27. WRITS CONCERNING FEUDAL TENURES
(A) William I: Grant in Free Alms (1070-71)
William, king of England, to Baldwin, sheriff of Devonshire, and to all
his barons and ministers of the province, greeting. Know that I have granted to
my monks of Battle [Abbey] the church of St. Olave in Exeter, with all the
lands of Sherford and Kenbury, and with all other lands and things belonging to
that church. Wherefore I will and command that they shall hold it freely and
peacefully, and that, as my royal alms (elemosina dominica), it shall be
exempt from all custom of earthly service: [namely,] from all pleas and plaints
and shires and hundreds, and from all geld, scot, aid,
gift, Danegeld, and army [service], with sac and soc,
toll and infangeneŝeof, and all work on castles and bridges.
Witnesses: Thomas, archbishop of York; William Fitz-Osbert. At
(Latin) Oliver, Monasticon Dioecesis Exoniensis, p.
(B) William I: Summons for Military Service (1072)
William, king of the English, to Aethelwig, abbot of Evesham, greeting.
I command you to summon all those who are under your charge and
administration that they shall have ready before me at Clarendon on
the octave of Pentecost all the knights that they owe me. Come to me likewise
yourself on that day, and bring ready with you those five knights that you owe
me from your abbey. Witness, Eudo the Steward. At Winchester.
(Latin) Round, Feudal England, p. 304.
(C) William II: Writ for the Collection of Relief
William, king of the English, to all French and English who hold free
lands of the bishopric of Worcester, greeting. Know that, since the bishop has
died, the honour has reverted into my own hand. It is now my will
that from your lands you give me such relief as I have assessed through my
barons: [namely,] Hugh de Lacy £20; Walter Punther £20; Gilbert
Fitz-Turold £5; Robert, bishop [of Hereford], £10; the abbot of
Evesham £30; Walter of Gloucester £20; Roger Fitz-Durand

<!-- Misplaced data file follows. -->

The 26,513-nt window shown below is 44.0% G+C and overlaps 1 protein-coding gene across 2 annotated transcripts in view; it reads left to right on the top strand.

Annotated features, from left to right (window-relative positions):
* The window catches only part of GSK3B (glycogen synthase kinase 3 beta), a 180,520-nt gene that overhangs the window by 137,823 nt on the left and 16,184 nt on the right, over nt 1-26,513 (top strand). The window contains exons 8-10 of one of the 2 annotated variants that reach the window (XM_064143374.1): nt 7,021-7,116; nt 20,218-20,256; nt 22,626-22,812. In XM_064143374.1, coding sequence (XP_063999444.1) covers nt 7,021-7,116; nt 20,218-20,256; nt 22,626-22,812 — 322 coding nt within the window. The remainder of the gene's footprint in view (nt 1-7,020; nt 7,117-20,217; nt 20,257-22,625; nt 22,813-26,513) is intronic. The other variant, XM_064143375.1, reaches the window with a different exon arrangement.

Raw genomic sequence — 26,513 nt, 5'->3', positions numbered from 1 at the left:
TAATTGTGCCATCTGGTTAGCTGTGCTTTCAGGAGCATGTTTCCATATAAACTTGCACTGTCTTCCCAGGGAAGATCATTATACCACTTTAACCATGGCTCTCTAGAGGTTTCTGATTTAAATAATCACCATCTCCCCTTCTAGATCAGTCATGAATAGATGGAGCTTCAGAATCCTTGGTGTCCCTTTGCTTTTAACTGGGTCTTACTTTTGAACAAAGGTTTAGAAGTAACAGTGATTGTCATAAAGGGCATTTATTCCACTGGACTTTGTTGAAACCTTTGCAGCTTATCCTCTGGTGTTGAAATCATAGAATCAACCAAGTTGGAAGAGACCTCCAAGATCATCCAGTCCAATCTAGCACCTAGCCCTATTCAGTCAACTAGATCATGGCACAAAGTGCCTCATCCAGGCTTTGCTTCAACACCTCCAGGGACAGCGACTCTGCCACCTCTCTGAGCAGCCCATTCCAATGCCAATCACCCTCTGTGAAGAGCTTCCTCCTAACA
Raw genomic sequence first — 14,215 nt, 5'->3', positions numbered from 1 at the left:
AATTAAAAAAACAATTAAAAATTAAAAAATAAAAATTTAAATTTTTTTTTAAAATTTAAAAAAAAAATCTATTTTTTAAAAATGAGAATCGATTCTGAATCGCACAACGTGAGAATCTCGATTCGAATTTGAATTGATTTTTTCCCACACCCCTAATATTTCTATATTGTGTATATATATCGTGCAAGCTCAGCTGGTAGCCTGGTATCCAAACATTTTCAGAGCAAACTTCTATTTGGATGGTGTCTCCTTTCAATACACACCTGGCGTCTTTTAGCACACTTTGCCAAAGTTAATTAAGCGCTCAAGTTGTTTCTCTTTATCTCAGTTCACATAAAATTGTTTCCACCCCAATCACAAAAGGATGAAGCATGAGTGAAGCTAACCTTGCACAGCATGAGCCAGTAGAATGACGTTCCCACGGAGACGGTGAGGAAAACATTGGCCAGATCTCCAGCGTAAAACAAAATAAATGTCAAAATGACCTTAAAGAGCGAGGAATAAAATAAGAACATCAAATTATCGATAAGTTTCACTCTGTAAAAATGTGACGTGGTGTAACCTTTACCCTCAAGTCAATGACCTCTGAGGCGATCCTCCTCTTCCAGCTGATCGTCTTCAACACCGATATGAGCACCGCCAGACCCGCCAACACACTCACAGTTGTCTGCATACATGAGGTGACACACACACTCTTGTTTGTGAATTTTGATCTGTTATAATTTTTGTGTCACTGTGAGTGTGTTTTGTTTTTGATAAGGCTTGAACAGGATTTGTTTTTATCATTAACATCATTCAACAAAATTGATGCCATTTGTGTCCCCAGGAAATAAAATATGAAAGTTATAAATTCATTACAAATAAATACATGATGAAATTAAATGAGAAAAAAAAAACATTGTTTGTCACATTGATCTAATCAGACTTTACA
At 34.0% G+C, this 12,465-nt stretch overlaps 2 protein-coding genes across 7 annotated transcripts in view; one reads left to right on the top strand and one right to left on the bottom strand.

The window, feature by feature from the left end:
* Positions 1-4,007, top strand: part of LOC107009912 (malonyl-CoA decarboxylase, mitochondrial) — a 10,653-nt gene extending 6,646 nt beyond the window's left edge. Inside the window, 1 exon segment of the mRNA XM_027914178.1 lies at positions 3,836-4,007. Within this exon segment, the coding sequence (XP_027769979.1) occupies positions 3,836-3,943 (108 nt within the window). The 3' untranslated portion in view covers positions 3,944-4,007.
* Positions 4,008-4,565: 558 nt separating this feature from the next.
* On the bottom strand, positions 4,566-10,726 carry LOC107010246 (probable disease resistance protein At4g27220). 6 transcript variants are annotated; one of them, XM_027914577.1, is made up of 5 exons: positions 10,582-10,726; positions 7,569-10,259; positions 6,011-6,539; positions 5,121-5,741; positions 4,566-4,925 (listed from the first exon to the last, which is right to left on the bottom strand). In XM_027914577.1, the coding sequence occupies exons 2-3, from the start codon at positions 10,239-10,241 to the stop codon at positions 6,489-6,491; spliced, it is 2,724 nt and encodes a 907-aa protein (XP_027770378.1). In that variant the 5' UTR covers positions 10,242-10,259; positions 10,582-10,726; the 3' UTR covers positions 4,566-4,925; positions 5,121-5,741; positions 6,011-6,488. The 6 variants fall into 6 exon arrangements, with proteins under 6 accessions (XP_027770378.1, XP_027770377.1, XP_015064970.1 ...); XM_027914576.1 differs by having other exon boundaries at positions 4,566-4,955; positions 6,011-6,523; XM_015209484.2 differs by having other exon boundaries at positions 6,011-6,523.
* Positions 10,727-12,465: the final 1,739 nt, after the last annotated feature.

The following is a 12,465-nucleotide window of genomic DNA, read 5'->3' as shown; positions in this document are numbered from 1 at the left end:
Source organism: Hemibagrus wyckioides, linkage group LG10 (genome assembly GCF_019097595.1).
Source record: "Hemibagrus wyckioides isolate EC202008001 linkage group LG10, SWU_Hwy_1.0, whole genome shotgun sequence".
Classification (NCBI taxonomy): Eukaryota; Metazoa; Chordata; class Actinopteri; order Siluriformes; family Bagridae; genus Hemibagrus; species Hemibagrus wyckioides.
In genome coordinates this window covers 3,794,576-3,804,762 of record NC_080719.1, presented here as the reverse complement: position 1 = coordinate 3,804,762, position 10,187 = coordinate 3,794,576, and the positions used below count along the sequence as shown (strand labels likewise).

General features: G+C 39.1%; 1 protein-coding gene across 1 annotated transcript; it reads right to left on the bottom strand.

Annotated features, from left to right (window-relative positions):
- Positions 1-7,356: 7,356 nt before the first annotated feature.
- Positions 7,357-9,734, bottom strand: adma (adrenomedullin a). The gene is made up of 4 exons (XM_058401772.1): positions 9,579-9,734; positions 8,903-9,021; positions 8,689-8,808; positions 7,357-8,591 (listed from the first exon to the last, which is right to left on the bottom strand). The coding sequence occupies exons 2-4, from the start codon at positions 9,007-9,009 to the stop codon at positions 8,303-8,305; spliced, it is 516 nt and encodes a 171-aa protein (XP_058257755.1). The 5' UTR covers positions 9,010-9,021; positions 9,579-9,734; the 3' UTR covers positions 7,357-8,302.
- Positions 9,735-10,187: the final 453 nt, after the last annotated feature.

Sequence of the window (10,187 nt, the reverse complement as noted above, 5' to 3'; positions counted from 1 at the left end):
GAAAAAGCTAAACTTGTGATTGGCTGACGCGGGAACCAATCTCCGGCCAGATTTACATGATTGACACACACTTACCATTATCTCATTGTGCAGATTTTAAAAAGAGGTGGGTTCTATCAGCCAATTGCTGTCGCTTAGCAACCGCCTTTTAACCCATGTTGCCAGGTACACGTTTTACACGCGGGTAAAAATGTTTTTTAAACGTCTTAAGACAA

£10.... And if any one refuses to do this, Urse and Bernard
are to take both his lands and his chattels into my hand. Witnesses: Ranulf the
Chaplain, Odo the Steward, Urse d'Abetot.
(Latin) Ibid., p. 309.
(D) Henry I: Grant Concerning Scutage (1127)
Henry, king of the English, to his archbishops, bishops, abbots, earls,
etc., greeting. Know that to the church of St. Aetheldreda of Ely, for the love
of God, for the souls of my father and mother, for the redemption of my sins,
and on the petition of Hervey, bishop of the same church, I have forgiven
£40 of those £100 which the aforesaid church was accustomed to give
for scutage whenever scutage was assessed throughout my land of England; so
that henceforth forever the church shall on that account give no more than
£60 when scutage is levied throughout the land. And so let the aforesaid
church be quit in perpetuity of the aforesaid  pounds.
Witnesses: Roger, bishop of Salisbury; Geoffrey, my chancellor; Robert,
[keeper] of the seal; William de Tancarville; William d'Aubigny, steward; Ralph
Basset, Geoffrey de Clinton, William de Pont-de-l'Arche. At Eling during my
(Latin) Ibid., p. 268.
(E) Henry I: Grant of an Heiress with Lands (1121)
Henry, king of the English, to his archbishops, bishops, abbots, earls,
and sheriffs, to all his barons, French and English, and to all his faithful
men of all England and Wales, greeting. Know that to Miles of Gloucester I have
given and firmly granted Sibyl, daughter of Bernard de Neufmarché, with
all the land of her father Bernard and of her mother after their death, or
earlier — that is to say, during their lifetime, if they wish — and
with this marriage portion: namely, Talgarth, the forest of
Ystradyw, the castle of Hay, and the whole land of Bryn as far as
the boundaries of the land of Richard Fitz-Pons — that is to say, as far
as Cantref Bychan and Cowarne, a certain vill in England — also the fee
and service of Roger de Baskerville, the fee and service of William
Réveil, the fee and service of Robert de Turberville, and the fee and
service of Picard. And I will and enjoin that all the tenants of the aforesaid
[land given as] marriage portion shall perform liege homage to [the said Miles]
as to their lord, saving my fealty. And all the tenants of all the aforesaid
land of Bernard shall likewise perform liege homage to him as to their lord,
saving my fealty and [saving the rights of] Bernard so long as he wishes to
hold the land. And this I give and grant to [the said Miles] as the purchase of